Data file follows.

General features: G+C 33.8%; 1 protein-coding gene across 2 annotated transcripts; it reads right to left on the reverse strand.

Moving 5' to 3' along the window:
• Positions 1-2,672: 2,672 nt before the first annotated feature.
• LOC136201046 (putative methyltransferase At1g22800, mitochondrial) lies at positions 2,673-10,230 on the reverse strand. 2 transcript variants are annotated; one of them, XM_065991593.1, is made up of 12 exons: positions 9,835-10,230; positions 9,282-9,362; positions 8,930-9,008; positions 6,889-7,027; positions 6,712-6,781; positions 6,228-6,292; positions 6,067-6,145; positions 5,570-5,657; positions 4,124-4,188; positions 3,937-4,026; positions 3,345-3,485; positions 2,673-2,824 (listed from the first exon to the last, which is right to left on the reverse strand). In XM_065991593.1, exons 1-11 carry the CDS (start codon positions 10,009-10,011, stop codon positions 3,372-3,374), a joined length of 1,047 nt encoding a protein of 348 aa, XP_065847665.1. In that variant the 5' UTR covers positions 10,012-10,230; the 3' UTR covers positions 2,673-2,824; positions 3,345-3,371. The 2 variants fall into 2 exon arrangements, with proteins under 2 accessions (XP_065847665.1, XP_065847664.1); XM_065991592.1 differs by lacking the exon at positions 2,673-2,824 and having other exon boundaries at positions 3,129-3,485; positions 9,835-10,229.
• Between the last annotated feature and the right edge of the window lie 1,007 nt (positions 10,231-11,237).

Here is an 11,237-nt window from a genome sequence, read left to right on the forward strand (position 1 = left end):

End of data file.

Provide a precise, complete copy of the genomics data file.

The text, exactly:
General features: G+C 33.8%; 1 protein-coding gene across 2 annotated transcripts; it reads right to left on the reverse strand.

Moving 5' to 3' along the window:
• Positions 1-2,672: 2,672 nt before the first annotated feature.
• LOC136201046 (putative methyltransferase At1g22800, mitochondrial) lies at positions 2,673-10,230 on the reverse strand. 2 transcript variants are annotated; one of them, XM_065991593.1, is made up of 12 exons: positions 9,835-10,230; positions 9,282-9,362; positions 8,930-9,008; positions 6,889-7,027; positions 6,712-6,781; positions 6,228-6,292; positions 6,067-6,145; positions 5,570-5,657; positions 4,124-4,188; positions 3,937-4,026; positions 3,345-3,485; positions 2,673-2,824 (listed from the first exon to the last, which is right to left on the reverse strand). In XM_065991593.1, exons 1-11 carry the CDS (start codon positions 10,009-10,011, stop codon positions 3,372-3,374), a joined length of 1,047 nt encoding a protein of 348 aa, XP_065847665.1. In that variant the 5' UTR covers positions 10,012-10,230; the 3' UTR covers positions 2,673-2,824; positions 3,345-3,371. The 2 variants fall into 2 exon arrangements, with proteins under 2 accessions (XP_065847665.1, XP_065847664.1); XM_065991592.1 differs by lacking the exon at positions 2,673-2,824 and having other exon boundaries at positions 3,129-3,485; positions 9,835-10,229.
• Between the last annotated feature and the right edge of the window lie 1,007 nt (positions 10,231-11,237).

Here is an 11,237-nt window from a genome sequence, read left to right on the forward strand (position 1 = left end):